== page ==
And his stinking, sinking career.

Compounding the outrage, Blair failed to front or even phone in to a meeting of mayors from towns along the embattled Barwon-Darling river system who gathered at the government’s ministerial headquarters in Sydney to discuss the water crisis.

How truly, utterly, inexcusably gutless.

The mayors had traveled more than 1,000 kilometres to be there — at taxpayers expense. They were expecting to meet the responsible Minister, Niall Blair.

In the world’s driest continent, the Nationals, the party which has traditionally represented the interests of country people, are being directly blamed for selling off the inland’s scarcest and most valuable resource, water, to the cotton industry.

Hated up and down the river system, former Deputy Prime Minister, the National Party’s Barnaby Joyce, is directly in the line of fire after his scandal plagued period as Federal Water Minister.

Straight off, the dead and stinking fish symbolize the mismanagement, maladministration and corruption of water policy in Queensland, New South Wales and Victoria.

It doesn’t take a great deal of extension to work it into an argument about the National Party’s intellectual and moral bankruptcy, particularly under former leader Barnaby Joyce, and its complete unfitness to govern.

Rural folk increasingly feel that way, wondering how a party established to represent rural and regional Australians became instead available for rent to big mining interests, the coal industry, the fracking industry and large-scale agribusiness, particularly when these interests threaten their livelihoods.

Jack Waterford. The Canberra Times.

As we said, there’s history, plenty of history.

Laughably former Prime Minister Malcolm Turnbull was once the Minister for Environment and Water, back in 2007.

Regarded as the worst leader in the nation’s history, as part of his machinations in seizing power in 2015 Turnbull hived off the water portfolio from environment and appointed National Leaders Barnaby Joyce as Water Minister.

He must have known full well the consequences for the country’s ravaged interior of handing control of the river system to someone so closely linked to the cotton industry.

Water turns into what is known as acid water when it gets hyper-salinic. Picture by Oculi Photographer Dean Sewell. Acid Water, Bottle Bend, Mildura. Because of the acidic nature of it, particles will sink. The water takes on a super-clear appearance. It is as if you are looking through glass. But at the same time the cracked dry mud beneath it holds its form. Normally when water washes over cracked earth, it forms mad — but not when the water reaches this level of acidity.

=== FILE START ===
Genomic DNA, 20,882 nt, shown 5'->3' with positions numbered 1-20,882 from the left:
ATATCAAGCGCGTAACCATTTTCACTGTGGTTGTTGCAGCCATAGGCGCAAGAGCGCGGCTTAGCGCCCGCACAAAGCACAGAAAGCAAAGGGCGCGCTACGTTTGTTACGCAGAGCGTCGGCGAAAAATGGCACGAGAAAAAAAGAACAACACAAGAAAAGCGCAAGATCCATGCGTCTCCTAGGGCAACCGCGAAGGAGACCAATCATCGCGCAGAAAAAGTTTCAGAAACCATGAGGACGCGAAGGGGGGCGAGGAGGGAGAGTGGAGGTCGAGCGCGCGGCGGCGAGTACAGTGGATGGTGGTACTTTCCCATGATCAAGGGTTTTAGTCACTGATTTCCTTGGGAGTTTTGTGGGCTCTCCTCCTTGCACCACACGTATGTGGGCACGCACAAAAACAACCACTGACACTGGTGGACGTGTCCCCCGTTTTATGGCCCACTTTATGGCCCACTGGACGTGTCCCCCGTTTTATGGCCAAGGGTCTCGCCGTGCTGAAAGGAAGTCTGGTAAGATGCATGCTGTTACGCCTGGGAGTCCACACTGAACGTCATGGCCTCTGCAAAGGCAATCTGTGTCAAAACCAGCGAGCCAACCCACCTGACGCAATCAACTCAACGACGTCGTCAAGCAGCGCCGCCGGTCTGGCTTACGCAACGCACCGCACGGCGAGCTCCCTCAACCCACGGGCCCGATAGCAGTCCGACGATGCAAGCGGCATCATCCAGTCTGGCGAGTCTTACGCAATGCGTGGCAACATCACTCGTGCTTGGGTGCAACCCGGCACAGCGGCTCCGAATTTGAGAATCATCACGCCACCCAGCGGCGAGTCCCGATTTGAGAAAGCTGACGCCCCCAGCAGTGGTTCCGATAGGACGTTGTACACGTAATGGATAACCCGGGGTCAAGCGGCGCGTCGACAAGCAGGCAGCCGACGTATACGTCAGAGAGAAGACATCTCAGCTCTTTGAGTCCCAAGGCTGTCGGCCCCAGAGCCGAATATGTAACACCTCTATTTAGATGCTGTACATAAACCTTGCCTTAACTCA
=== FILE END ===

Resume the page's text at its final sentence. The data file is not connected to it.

Although he has now been pushed out of the top job, Turnbull’s fingers trail through the current catastrophe.

As Professor John Quiggin put it in a piece titled The Darling River fish kill is what comes from ignoring decades of science:

A multitude of actions Joyce took as minister, from blocking water buybacks to cutting the allocation of water to the environment were so damaging as to seem deliberately designed to destroy the fragile ecosystems of the Murray-Darling Basin, and to produce outcomes like those we see today.

Jack Waterford speaks for many critics when he argues the current catastrophe also owes much to the over allocation of water to irrigation farmers and to rorting of the whole system, with the connivance of public service regulators.

The fish don’t need a detailed inquest: just by themselves, they show that something has gone very badly wrong.

That federal ministers and some public servants in the primary industry department see their function as facilitating agriculture and maximizing its export revenue has also led to the corruption of the public stewardship they were supposed to deliver to the whole community.

Indigenous Heartbreak

Image by Oculi Photographer Dean Sewell. Land Clearing in St George, Queensland. “If you remove all your trees from the land, you alter rainfall patterns. And the runoff, which directly impacts on the upper reaches of the river system. These are semi-arid areas. They have delicate ecologies little understood and little suited to western styles of farming. The piles are ash of the vegetation which had been pushed into piles and burnt. You can see the fires still burning in the top right hand quadrant. If you look carefully you will see a bulldozer on the left.”

The Australian media is heavily manipulated. The Australian Broadcasting Corporation is government owned and works as a kind of propaganda wing for the bureaucracy, while News Limited, owned by media mogul Rupert Murdoch, is closely aligned with and a champion of the conservative politicians now facing demolition at the polls.

While the collapse of Australia’s inland river system should be of interest to everybody, Guardian Australia has been one of the only news outlet devoting significant resources to the story.

For the graziers who built their properties over generations only to see them destroyed by the cotton industry and political bankruptcy, the situation is profoundly heartbreaking.

For the indigenous, who can date their linkages to the country back thousands of years, the death of the river system is emotionally and culturally devastating.

Image by Oculi photographer Dean Sewell. Land clearing, Cobar, western NSW. “There is so much land clearing going on. It is still going on unchecked.”

One recent Guardian Australia piece records:

Two rivers meet outside Walgett in north-west New South Wales: the Barwon and the Namoi. They are major tributaries in the Murray Darling system.

But they’re both empty, and this has never happened before.

Gamilaraay and Yuwalaraay elders who have lived on these rivers all their lives cry when they say they have never seen it as bad as this, and they doubt it can ever be recovered.

“This to me is the ultimate destruction of our culture,” Gamilaraay elder Virginia Robinson says, sitting with the Dhariwaa elders group in Walgett.

All people think about now is there’s no water. Aboriginal people were very close to nature and that’s all unbalanced now. There’s no nature to go back to.